Ingredient of the Week, May 5 : Tortellini
Tortellini are two small circles of pasta with a small bit of filling in the middle, which are then folded and pinched in on themselves. Tortellini are a traditional pasta in the Bologna region of Italy. They are often served in broth, rather like little dumplings. It is traditional to serve them this way on Christmas Eve. But they are also good with cream and butter, or in a tomato cream sauce.
Tortellini has a curious "history." Legend has it that tortellini were created as a tribute to Venus, the goddess of love.
Tortellini literally means the bellbutton of Venus (the Roman Goddess of Love, the Greek equivalent of Aphrodite) because of the shape of it. As the legend goes, Venus and Jupiter were going to get together one night. When Venus checked into the inn, the chef found out. He went to her room, and peeked through the keyhole and saw Venus there laying half naked in bed on her back, and when the chef saw her navel, he was inspired to rush to the kitchen to create a stuffed pasta that looked like her navel, and you have the legend of the famous tortellina (tortellini is plural).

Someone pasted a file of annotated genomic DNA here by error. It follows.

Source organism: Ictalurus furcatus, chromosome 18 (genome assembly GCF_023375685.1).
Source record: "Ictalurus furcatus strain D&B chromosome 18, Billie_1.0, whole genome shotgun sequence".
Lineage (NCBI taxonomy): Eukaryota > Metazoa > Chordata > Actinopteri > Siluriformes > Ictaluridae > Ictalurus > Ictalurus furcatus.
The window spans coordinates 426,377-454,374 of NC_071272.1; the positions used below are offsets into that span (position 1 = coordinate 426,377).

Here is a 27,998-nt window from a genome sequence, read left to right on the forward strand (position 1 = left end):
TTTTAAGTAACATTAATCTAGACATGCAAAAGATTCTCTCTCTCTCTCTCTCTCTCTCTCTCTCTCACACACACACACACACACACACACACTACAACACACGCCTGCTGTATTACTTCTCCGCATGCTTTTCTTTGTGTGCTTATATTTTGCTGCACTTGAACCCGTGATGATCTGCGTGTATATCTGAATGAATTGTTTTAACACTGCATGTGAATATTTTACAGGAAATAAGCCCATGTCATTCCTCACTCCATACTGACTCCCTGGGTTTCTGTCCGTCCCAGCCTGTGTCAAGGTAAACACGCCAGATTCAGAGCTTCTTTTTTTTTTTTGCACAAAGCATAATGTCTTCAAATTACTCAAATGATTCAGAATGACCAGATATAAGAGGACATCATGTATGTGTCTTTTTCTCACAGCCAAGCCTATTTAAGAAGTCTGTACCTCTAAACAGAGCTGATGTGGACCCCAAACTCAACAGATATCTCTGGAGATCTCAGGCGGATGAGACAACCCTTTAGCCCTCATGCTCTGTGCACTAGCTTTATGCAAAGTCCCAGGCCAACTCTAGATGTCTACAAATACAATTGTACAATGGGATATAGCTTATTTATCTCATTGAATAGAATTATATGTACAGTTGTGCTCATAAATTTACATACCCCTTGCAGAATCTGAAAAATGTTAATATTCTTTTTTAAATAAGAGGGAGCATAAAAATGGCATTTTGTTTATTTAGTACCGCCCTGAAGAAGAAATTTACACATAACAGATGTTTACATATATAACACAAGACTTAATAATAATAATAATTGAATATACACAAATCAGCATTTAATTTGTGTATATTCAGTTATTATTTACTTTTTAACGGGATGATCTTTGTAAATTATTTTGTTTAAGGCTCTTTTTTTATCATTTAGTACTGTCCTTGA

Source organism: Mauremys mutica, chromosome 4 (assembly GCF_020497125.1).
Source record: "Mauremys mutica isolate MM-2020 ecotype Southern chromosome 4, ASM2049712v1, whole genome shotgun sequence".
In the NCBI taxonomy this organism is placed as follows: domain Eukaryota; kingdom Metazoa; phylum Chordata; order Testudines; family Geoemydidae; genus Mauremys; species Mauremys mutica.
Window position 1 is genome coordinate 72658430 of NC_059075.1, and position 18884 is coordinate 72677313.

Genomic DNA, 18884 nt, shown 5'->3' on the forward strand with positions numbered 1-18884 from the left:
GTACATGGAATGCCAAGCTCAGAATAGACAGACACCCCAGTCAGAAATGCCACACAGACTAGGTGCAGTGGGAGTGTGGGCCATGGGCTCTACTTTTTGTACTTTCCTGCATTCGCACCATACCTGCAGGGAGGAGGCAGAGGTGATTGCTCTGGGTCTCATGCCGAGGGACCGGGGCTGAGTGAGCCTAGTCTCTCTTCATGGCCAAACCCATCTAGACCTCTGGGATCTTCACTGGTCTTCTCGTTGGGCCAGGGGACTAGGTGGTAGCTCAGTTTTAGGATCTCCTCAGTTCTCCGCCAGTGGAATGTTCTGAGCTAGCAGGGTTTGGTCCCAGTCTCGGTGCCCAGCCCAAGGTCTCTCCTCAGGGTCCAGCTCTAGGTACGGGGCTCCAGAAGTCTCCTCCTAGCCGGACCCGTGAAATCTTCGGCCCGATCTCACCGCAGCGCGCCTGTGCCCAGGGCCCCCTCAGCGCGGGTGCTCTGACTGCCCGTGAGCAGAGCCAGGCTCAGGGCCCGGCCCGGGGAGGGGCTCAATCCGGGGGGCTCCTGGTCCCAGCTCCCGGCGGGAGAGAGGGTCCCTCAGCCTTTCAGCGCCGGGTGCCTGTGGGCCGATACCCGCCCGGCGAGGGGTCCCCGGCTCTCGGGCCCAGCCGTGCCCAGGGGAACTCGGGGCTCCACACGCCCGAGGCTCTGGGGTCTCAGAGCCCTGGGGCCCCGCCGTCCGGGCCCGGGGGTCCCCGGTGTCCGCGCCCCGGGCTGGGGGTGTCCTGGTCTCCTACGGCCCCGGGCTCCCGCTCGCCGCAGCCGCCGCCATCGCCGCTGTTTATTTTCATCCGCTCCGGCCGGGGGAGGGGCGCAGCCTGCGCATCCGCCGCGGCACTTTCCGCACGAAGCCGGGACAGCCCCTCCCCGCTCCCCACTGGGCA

Tortellini also said to be shaped after a priest's hat.
Finally a third explanation claims that the tortellini reproduce the shape of a turtle in an effort to replicate the famous architectural features of Modena, where many 17th-century buildings allude to the turtle motif.
Packed, refrigerated or frozen, tortellini and tortelloni (similar but larger and with vegetable stuffing) appear in many locations around the world, especially where there are large Italian communities.
Do you like tortellini? How do you serve it?